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The best seats in Business Class on Emirates' Boeing 777-300ER

By John Walton     Filed under: emirates, business class, Boeing 777, Boeing 777-300ER, best seats, worst seats, 77W

Australian Business Traveller reveals the best seats to pick on the aircraft you're most likely to encounter on your travels.

This week: Business Class on Emirates' Boeing 777-300ER.

The plane

Emirates' stretched long-range Boeing 777-300ERs are the airline's most frequently used planes on Australian routes.

Even though the A380 is the airline's flagship, the giant Airbus superjumbo only flies on some flights to Sydney and Melbourne from Dubai (and then on to Auckland) – all other flights to Australia are on the 777-300ER. 

The Business Class cabin

Unsurprisingly, Business Class is located towards the front of the 777-300ER, between First Class and Economy, and has 42 seats in a 2-3-2 layout.

(For infrequent travellers, that means that A & B seats are to the left of the cabin, then an aisle, the D, E and F seats in the middle, another aisle, and the J & K seats on the right.)

Rows 6 and 7 are in a little mini-cabin immediately behind First Class, while rows 8-11 are further back. In between the two is a galley kitchen, the business class lavatories and the main exit doors.

Business Class seats on the 777-300ER are different to the ones you'll find on the A380. These seats slide down to become sloped beds, and don't give aisle access for every passenger.

There's a power socket at each seat, though, and the ICE in-flight entertainment system is absolutely top-notch. Australian Business Traveller recently reviewed the seats on a trans-Tasman flight.

The best seats on the plane

Row 6: at the front of the small first cabin, these bulkhead seats immediately behind first class have a little extra legroom for manoeuvring (and hopping over the aisle passenger if in a window or middle seat). The smaller cabin is quieter and further away from the noise and bustle of Economy Class. Row 6 is a designated bassinet crib row, so business travellers are slightly more likely to be moved for a passenger with an infant, but the cabin is small enough that the baby will be no louder in row 6 than row 7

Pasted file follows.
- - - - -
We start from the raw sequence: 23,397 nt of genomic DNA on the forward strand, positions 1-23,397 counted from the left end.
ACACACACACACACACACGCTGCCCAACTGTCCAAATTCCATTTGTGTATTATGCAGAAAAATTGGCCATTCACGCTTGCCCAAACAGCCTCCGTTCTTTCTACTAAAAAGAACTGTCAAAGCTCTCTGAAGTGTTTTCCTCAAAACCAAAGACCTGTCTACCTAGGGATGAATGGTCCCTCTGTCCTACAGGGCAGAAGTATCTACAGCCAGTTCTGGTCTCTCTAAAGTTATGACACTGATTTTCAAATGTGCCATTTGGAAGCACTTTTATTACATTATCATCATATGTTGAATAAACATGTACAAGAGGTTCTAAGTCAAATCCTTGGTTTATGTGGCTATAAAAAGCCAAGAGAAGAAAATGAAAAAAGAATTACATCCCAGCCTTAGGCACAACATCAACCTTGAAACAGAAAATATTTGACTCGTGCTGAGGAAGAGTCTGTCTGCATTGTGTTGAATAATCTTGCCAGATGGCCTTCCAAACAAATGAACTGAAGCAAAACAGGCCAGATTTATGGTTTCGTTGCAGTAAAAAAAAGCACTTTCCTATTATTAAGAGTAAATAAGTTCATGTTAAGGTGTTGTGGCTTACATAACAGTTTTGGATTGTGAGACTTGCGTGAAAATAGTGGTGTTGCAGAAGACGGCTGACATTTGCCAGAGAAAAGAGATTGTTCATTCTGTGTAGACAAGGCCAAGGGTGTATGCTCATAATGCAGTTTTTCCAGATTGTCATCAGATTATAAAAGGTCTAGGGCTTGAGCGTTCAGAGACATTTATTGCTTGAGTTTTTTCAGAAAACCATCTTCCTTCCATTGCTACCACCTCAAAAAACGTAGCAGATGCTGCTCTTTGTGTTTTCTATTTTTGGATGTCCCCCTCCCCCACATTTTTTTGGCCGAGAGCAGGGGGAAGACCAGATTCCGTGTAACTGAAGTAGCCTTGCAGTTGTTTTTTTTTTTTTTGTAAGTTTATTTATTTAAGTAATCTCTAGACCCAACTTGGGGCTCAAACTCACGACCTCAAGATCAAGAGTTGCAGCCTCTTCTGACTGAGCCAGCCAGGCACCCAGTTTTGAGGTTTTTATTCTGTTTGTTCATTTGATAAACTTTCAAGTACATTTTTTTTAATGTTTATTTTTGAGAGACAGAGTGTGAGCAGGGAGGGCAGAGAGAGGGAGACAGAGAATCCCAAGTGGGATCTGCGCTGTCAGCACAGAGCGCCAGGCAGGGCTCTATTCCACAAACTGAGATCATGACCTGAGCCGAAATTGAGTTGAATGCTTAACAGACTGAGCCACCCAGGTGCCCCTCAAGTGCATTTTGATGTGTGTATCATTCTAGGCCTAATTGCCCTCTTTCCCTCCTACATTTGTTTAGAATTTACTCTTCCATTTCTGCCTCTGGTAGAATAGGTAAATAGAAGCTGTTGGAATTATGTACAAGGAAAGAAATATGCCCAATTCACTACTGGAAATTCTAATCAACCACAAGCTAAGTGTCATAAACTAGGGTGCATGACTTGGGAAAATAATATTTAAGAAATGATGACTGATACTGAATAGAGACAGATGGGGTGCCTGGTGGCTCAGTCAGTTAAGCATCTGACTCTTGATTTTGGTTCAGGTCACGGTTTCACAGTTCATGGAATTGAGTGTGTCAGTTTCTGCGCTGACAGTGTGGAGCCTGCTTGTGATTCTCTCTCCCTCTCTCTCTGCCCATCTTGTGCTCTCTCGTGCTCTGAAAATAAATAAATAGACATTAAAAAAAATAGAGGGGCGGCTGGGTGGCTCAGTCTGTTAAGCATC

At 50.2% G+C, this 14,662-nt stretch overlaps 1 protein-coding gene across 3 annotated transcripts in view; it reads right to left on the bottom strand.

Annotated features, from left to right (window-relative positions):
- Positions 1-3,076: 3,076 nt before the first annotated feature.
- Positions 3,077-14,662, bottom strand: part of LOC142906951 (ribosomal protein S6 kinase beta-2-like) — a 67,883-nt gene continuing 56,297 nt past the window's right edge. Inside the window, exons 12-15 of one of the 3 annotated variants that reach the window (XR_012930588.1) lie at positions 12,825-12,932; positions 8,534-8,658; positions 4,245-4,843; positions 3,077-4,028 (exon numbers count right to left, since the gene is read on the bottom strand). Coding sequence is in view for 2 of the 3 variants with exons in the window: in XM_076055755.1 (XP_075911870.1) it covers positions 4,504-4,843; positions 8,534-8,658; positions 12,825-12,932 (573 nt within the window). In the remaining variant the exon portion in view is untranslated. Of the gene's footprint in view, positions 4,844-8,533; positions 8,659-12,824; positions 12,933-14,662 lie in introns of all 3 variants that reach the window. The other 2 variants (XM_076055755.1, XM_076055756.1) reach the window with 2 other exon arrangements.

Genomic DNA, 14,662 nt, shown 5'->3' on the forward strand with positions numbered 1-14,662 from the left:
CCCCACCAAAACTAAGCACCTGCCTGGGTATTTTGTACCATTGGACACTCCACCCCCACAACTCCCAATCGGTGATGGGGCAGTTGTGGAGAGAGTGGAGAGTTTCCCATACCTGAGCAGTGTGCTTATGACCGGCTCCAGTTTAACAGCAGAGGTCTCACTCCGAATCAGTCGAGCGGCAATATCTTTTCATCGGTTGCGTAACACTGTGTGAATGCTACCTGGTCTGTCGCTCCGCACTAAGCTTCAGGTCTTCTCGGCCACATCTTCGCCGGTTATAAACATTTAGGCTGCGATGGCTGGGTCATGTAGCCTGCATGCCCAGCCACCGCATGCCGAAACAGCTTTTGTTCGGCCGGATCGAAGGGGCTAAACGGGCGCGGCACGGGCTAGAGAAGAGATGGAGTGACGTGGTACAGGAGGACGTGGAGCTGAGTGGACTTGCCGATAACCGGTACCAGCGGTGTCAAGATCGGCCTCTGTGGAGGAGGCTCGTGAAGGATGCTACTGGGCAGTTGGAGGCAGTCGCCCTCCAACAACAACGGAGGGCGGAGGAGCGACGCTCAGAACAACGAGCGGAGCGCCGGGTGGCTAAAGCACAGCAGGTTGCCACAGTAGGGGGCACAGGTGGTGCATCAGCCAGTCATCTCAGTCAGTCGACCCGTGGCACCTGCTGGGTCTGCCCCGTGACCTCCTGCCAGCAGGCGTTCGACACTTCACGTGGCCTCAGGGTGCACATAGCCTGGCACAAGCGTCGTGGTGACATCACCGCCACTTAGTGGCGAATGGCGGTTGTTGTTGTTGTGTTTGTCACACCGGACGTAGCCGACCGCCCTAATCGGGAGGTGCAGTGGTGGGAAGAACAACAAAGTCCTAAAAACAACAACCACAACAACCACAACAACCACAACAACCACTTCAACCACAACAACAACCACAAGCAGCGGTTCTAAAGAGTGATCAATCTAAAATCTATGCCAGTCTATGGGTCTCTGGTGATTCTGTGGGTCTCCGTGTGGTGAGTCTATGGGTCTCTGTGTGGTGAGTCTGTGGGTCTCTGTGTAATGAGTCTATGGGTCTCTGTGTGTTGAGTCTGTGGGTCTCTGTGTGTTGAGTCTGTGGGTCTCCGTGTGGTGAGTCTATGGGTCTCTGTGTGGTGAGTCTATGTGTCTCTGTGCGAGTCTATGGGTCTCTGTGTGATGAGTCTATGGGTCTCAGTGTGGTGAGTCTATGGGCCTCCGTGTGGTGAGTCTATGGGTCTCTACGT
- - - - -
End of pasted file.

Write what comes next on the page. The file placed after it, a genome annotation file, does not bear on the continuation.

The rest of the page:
Row 8: at the front of the larger second cabin, these bulkheads again have a little more legroom. They're also bassinet crib seats, though, so the same warning applies.

7D 7E 7F: after row 6, the best trio of seats on the plane, in the smaller front cabin.

D and F seats if you like the aisle: the middle E seats are likely the last to be filled in Business Class, and passengers in the D and F seats are least likely to be disturbed by people climbing over them, even if the plane is full.

The worst seats on the plane

7A 7K: these window seats are missing a window, so if you lean back you're just looking at a wall.

Row 11: all the way at the back of Business Class and separated from Economy by only a thin wall and curtain, these are right in front of the Economy Class bassinet crib spots.

E seats: avoid these middle seats if flying alone, and if flying with a partner aim for the window pairs instead.

Previous seat guides: 


Profile

About John Walton

Aviation journalist and travel columnist John took his first long-haul flight when he was eight weeks old and hasn't looked back since. Well, except when facing rearwards in business class.

 

Have something to say? Post a comment now!

1 on 3/12/12 by kash

wow this is really bad compared to singapore airlines or Cathay Pacific on their 777-300ER

 

2 on 3/12/12 by edy4eva

The J seats on the 777 are just fine, but have 2 issues:

- I find them to be a bit narrow to my liking with elbow space being limited due to the seperator in the middle.

- On some aircraft, if seated in any other rows but first row, the glare from the large entertainment screens in neigbouring is annoying.

1 on 3/12/12 by edy4eva

meant *neighbouring seats

3 on 4/12/12 by charlieg

These planes have now started direct from Dubai to Adelaide and return. Look forward to using them from April 2012!

 

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